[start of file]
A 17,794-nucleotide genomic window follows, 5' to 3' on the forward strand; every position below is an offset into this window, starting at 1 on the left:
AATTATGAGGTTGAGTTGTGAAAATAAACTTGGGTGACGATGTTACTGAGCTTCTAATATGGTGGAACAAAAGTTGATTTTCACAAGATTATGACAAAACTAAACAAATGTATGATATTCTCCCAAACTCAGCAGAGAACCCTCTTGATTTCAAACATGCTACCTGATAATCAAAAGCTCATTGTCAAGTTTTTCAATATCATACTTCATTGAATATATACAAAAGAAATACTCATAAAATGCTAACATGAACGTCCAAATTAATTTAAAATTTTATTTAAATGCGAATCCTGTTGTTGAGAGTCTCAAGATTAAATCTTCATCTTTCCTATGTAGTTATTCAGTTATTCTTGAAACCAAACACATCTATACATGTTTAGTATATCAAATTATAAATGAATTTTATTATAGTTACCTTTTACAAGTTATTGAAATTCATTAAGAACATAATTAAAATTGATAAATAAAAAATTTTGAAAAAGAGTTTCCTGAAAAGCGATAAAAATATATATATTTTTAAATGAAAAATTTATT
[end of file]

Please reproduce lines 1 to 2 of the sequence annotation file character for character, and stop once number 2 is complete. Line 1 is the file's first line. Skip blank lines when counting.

A 17,794-nucleotide genomic window follows, 5' to 3' on the forward strand; every position below is an offset into this window, starting at 1 on the left:
AATTATGAGGTTGAGTTGTGAAAATAAACTTGGGTGACGATGTTACTGAGCTTCTAATATGGTGGAACAAAAGTTGATTTTCACAAGATTATGACAAAACTAAACAAATGTATGATATTCTCCCAAACTCAGCAGAGAACCCTCTTGATTTCAAACATGCTACCTGATAATCAAAAGCTCATTGTCAAGTTTTTCAATATCATACTTCATTGAATATATACAAAAGAAATACTCATAAAATGCTAACATGAACGTCCAAATTAATTTAAAATTTTATTTAAATGCGAATCCTGTTGTTGAGAGTCTCAAGATTAAATCTTCATCTTTCCTATGTAGTTATTCAGTTATTCTTGAAACCAAACACATCTATACATGTTTAGTATATCAAATTATAAATGAATTTTATTATAGTTACCTTTTACAAGTTATTGAAATTCATTAAGAACATAATTAAAATTGATAAATAAAAAATTTTGAAAAAGAGTTTCCTGAAAAGCGATAAAAATATATATATTTTTAAATGAAAAATTTATT